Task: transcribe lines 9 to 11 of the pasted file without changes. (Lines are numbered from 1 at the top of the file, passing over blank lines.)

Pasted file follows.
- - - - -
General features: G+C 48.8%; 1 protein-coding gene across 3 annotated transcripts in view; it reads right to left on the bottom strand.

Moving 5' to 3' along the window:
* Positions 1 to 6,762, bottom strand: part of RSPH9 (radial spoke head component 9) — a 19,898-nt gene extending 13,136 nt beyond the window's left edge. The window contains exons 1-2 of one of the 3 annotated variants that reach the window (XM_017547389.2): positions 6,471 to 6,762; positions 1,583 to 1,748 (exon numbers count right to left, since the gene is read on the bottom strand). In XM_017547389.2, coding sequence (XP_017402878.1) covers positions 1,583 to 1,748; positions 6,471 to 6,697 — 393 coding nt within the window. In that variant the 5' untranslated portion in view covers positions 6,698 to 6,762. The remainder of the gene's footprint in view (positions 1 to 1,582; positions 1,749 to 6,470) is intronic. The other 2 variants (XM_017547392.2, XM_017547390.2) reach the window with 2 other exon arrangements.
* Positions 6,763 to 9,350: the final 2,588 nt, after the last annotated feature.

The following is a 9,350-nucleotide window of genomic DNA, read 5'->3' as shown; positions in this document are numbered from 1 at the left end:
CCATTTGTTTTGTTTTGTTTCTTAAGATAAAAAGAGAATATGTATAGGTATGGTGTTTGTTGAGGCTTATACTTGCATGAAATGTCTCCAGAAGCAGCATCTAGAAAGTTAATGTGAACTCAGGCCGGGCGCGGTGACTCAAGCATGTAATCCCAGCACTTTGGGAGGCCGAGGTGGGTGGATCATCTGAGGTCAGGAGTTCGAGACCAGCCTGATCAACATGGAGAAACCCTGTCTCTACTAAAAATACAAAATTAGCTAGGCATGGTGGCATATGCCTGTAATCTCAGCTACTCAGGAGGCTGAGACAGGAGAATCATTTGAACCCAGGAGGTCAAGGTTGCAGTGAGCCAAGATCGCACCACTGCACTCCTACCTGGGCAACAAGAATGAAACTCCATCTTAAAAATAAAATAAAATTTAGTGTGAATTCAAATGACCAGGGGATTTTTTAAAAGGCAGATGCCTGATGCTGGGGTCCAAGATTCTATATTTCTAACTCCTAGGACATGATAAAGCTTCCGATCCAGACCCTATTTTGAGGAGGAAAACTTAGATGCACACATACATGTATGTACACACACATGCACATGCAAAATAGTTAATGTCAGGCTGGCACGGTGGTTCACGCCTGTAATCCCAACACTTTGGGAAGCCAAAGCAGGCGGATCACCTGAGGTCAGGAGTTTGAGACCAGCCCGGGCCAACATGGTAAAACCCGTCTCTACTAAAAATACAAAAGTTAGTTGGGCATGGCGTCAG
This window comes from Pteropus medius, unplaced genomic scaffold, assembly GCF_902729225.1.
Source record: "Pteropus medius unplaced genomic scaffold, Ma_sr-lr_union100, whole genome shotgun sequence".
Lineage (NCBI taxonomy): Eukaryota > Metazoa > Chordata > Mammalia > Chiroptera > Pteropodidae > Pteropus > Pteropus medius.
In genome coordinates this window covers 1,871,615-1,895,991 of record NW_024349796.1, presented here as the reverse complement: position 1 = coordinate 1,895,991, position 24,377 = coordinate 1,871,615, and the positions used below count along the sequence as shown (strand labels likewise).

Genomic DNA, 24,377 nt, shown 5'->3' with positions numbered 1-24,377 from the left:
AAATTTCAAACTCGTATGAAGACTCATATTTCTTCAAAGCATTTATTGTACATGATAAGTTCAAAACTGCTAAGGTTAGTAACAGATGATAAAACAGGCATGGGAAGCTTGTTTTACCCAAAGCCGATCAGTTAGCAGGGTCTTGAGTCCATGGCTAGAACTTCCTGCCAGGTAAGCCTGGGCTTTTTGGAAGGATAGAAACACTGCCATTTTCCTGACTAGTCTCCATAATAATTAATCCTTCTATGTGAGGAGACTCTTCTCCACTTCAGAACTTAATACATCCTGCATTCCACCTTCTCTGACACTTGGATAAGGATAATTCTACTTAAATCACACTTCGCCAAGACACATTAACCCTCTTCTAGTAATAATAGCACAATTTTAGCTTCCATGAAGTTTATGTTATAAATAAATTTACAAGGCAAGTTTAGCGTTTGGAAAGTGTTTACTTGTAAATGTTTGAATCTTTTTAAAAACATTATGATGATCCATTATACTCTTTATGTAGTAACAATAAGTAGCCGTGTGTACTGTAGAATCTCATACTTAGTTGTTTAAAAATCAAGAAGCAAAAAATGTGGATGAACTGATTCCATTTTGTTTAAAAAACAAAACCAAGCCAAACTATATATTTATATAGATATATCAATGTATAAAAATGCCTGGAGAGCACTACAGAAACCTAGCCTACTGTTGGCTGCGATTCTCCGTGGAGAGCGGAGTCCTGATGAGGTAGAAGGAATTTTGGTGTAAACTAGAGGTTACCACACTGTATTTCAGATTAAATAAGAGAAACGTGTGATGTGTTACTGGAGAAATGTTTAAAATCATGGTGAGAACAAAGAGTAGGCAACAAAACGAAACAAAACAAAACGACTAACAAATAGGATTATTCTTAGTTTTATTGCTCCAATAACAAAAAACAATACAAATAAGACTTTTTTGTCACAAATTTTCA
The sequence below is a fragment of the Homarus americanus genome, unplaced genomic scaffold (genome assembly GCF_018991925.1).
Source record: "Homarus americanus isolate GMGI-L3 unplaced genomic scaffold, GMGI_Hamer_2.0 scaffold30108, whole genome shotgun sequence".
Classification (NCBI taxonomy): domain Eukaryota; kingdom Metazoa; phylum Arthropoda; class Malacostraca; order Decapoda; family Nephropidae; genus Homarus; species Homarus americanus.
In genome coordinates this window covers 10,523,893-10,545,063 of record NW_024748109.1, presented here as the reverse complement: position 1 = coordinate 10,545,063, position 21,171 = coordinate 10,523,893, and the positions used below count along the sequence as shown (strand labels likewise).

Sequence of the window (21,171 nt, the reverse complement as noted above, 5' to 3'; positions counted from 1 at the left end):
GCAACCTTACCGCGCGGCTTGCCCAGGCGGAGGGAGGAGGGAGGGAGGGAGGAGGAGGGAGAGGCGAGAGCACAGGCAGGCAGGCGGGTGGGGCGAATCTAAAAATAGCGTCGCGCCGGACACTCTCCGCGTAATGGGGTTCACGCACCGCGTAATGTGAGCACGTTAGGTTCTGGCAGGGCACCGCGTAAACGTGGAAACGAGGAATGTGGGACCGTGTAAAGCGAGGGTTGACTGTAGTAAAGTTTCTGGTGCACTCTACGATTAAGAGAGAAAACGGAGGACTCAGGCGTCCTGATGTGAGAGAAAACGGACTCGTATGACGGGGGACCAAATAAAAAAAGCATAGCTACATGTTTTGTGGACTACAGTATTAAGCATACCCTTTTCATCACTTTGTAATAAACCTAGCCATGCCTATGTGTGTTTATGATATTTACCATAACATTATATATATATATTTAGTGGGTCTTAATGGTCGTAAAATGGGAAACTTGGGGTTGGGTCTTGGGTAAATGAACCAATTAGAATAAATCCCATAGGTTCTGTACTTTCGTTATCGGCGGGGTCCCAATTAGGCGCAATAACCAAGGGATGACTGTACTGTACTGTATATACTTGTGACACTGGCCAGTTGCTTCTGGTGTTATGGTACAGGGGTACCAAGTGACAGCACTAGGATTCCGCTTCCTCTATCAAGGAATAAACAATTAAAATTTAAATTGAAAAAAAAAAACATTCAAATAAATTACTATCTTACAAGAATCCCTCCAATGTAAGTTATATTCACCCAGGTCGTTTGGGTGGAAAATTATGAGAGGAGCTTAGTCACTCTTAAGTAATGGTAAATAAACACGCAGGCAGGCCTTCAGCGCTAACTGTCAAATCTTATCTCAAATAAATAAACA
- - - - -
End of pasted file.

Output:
Lineage (NCBI taxonomy): Eukaryota > Metazoa > Chordata > Mammalia > Chiroptera > Pteropodidae > Pteropus > Pteropus medius.
In genome coordinates this window covers 1,871,615-1,895,991 of record NW_024349796.1, presented here as the reverse complement: position 1 = coordinate 1,895,991, position 24,377 = coordinate 1,871,615, and the positions used below count along the sequence as shown (strand labels likewise).

Genomic DNA, 24,377 nt, shown 5'->3' with positions numbered 1-24,377 from the left: